Madrid threatened to retaliate after Argentina announced it will expropriate a subsidiary of Spanish oil giant Repsol, warning the move breaks a ‘good understanding’ between the countries.
Spain will take “all measures it considers appropriate” to defend the interests of Repsol and Spanish businesses abroad, Industry Minister Jose Manuel Soria told a news conference late on Tuesday.
Spain is considering action on diplomacy, trade, industry and energy, he said, without giving further details.
The government backed the company, which says it will take legal action after Argentinian President Cristina Kirchner announced she would nationalise Repsol’s YPF subsidiary.
The European Union warned Buenos Aires that it was sending the wrong signal to investors, who dumped Repsol shares, sending them 6.06 per cent lower on the Madrid stock exchange.
In New York, trading in YPF remained suspended for a second day. “These acts will not remain unpunished,” said Repsol executive chairman Antonio Brufau after Argentina’s decision to take a 51 per cent stake of YPF, virtually wiping out Repsol’s 57.4 per cent holding.
Repsol would seek an amount at least equal to the value of its stake, which the firm estimates at $10.5 billion, the Repsol chief said.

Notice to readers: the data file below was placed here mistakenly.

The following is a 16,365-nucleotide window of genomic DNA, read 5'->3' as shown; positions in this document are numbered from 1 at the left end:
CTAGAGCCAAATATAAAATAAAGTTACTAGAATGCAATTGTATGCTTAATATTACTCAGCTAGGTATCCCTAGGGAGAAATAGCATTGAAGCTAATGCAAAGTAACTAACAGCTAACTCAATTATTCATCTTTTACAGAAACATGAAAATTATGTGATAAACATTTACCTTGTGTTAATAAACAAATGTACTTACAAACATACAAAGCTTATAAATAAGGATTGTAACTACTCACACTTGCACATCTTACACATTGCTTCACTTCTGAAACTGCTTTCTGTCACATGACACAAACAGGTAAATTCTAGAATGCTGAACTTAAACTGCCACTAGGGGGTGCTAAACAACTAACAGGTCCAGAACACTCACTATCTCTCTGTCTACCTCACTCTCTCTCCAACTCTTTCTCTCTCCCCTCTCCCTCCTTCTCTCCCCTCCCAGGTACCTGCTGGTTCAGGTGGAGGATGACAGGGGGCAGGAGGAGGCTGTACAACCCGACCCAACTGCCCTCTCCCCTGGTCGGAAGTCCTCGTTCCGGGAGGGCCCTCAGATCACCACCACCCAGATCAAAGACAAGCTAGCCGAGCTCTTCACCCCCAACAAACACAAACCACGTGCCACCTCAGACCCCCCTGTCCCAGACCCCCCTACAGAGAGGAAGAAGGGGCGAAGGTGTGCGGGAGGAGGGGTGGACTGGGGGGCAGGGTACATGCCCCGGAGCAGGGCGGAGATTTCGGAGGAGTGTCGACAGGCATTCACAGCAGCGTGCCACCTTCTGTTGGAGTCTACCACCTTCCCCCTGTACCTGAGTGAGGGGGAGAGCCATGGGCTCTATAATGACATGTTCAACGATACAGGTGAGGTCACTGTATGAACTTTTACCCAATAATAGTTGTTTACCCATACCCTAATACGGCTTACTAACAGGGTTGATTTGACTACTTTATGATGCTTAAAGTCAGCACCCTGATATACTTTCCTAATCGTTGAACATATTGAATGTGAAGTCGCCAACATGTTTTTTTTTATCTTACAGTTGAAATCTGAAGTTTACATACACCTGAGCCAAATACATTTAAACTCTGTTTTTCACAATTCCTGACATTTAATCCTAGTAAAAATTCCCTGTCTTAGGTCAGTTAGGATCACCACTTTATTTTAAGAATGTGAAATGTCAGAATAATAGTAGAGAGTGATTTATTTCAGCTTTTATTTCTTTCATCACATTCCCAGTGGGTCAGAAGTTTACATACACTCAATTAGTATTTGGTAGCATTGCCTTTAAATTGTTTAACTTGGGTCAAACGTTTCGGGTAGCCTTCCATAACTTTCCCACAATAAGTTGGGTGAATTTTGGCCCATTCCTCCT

“Repsol will launch all legal actions that are within its reach,” Brufau vowed, saying he had a wide range of options including constitutional, commercial and civil actions to counter the “manifestly illegal and gravely discriminatory” move.
Spain’s government summoned Argentina’s ambassador, Carlos Bettini, for the second time in five days to ask why Buenos Aires had ignored warnings against intervening in the Repsol subsidiary.
“Argentina has shot itself in the foot in a serious way,” Foreign Minister Jose Manuel Garcia-Margallo told reporters.
“What worries me is that this means a cut, or at least distrust, in relations that have been really fraternal for a very long time,” he said.
Speaking in Mexico, Spanish Prime Minister Mariano Rajoy said the “decision breaks the previous good understanding between the two countries.”
It was a “negative decision ... without justification,” he told the World Economic Forum on Latin America.
Later Tuesday, Argentina’s deputy economy minister Axel Kicillof, who helped mastermind the takeover, accused Repsol’s chief of running up its debt.
Kicillof, speaking to lawmakers, said Brufau had hidden the actual value of the company, after incurring about $9 billion in debt. “He who speaks about excellent management owes $9 billion. Sometimes he
hides the debt with investment. Brufau told us he does not have the money to invest. Where did they put it that they do not have it?” Kicillof said. The proposal for the takeover of YPF is to be debated next week in the Senate, where the ruling party holds a majority, as well as in the Chamber of Delegates.